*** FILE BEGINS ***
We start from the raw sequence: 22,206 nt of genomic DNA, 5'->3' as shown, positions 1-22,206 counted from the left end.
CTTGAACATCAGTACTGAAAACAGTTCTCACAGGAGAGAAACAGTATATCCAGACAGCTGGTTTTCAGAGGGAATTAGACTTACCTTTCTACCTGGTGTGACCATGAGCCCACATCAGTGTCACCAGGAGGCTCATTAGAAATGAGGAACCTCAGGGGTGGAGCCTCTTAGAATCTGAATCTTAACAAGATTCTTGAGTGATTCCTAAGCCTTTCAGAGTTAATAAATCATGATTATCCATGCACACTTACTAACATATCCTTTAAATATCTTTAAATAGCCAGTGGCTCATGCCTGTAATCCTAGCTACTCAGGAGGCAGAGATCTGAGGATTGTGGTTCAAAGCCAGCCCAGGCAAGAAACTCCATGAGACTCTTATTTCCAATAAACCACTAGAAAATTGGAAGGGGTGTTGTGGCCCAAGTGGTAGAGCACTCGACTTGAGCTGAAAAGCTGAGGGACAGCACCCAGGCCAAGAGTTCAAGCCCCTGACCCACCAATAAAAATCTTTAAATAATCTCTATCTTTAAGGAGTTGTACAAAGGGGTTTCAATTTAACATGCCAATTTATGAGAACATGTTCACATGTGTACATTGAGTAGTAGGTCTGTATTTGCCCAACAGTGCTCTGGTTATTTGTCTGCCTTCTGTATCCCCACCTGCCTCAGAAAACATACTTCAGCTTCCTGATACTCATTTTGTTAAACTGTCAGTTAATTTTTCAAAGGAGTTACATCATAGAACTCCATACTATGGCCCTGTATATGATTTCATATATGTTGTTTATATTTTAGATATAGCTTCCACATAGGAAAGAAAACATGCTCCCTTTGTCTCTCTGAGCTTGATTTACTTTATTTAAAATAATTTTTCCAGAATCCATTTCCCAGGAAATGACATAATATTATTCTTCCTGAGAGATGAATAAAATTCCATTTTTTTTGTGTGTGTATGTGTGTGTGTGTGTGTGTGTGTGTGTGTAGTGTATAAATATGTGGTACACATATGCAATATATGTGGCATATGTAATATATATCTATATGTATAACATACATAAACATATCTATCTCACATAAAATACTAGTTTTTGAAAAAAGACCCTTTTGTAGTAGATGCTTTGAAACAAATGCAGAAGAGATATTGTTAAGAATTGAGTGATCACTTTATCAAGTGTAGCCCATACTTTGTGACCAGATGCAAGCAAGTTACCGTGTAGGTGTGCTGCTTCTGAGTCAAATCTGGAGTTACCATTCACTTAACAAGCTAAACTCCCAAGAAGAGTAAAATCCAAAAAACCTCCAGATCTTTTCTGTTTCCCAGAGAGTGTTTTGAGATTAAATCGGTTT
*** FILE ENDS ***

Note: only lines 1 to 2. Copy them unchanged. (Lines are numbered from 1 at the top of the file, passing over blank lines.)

We start from the raw sequence: 22,206 nt of genomic DNA, 5'->3' as shown, positions 1-22,206 counted from the left end.
CTTGAACATCAGTACTGAAAACAGTTCTCACAGGAGAGAAACAGTATATCCAGACAGCTGGTTTTCAGAGGGAATTAGACTTACCTTTCTACCTGGTGTGACCATGAGCCCACATCAGTGTCACCAGGAGGCTCATTAGAAATGAGGAACCTCAGGGGTGGAGCCTCTTAGAATCTGAATCTTAACAAGATTCTTGAGTGATTCCTAAGCCTTTCAGAGTTAATAAATCATGATTATCCATGCACACTTACTAACATATCCTTTAAATATCTTTAAATAGCCAGTGGCTCATGCCTGTAATCCTAGCTACTCAGGAGGCAGAGATCTGAGGATTGTGGTTCAAAGCCAGCCCAGGCAAGAAACTCCATGAGACTCTTATTTCCAATAAACCACTAGAAAATTGGAAGGGGTGTTGTGGCCCAAGTGGTAGAGCACTCGACTTGAGCTGAAAAGCTGAGGGACAGCACCCAGGCCAAGAGTTCAAGCCCCTGACCCACCAATAAAAATCTTTAAATAATCTCTATCTTTAAGGAGTTGTACAAAGGGGTTTCAATTTAACATGCCAATTTATGAGAACATGTTCACATGTGTACATTGAGTAGTAGGTCTGTATTTGCCCAACAGTGCTCTGGTTATTTGTCTGCCTTCTGTATCCCCACCTGCCTCAGAAAACATACTTCAGCTTCCTGATACTCATTTTGTTAAACTGTCAGTTAATTTTTCAAAGGAGTTACATCATAGAACTCCATACTATGGCCCTGTATATGATTTCATATATGTTGTTTATATTTTAGATATAGCTTCCACATAGGAAAGAAAACATGCTCCCTTTGTCTCTCTGAGCTTGATTTACTTTATTTAAAATAATTTTTCCAGAATCCATTTCCCAGGAAATGACATAATATTATTCTTCCTGAGAGATGAATAAAATTCCATTTTTTTTGTGTGTGTATGTGTGTGTGTGTGTGTGTGTGTGTGTGTAGTGTATAAATATGTGGTACACATATGCAATATATGTGGCATATGTAATATATATCTATATGTATAACATACATAAACATATCTATCTCACATAAAATACTAGTTTTTGAAAAAAGACCCTTTTGTAGTAGATGCTTTGAAACAAATGCAGAAGAGATATTGTTAAGAATTGAGTGATCACTTTATCAAGTGTAGCCCATACTTTGTGACCAGATGCAAGCAAGTTACCGTGTAGGTGTGCTGCTTCTGAGTCAAATCTGGAGTTACCATTCACTTAACAAGCTAAACTCCCAAGAAGAGTAAAATCCAAAAAACCTCCAGATCTTTTCTGTTTCCCAGAGAGTGTTTTGAGATTAAATCGGTTT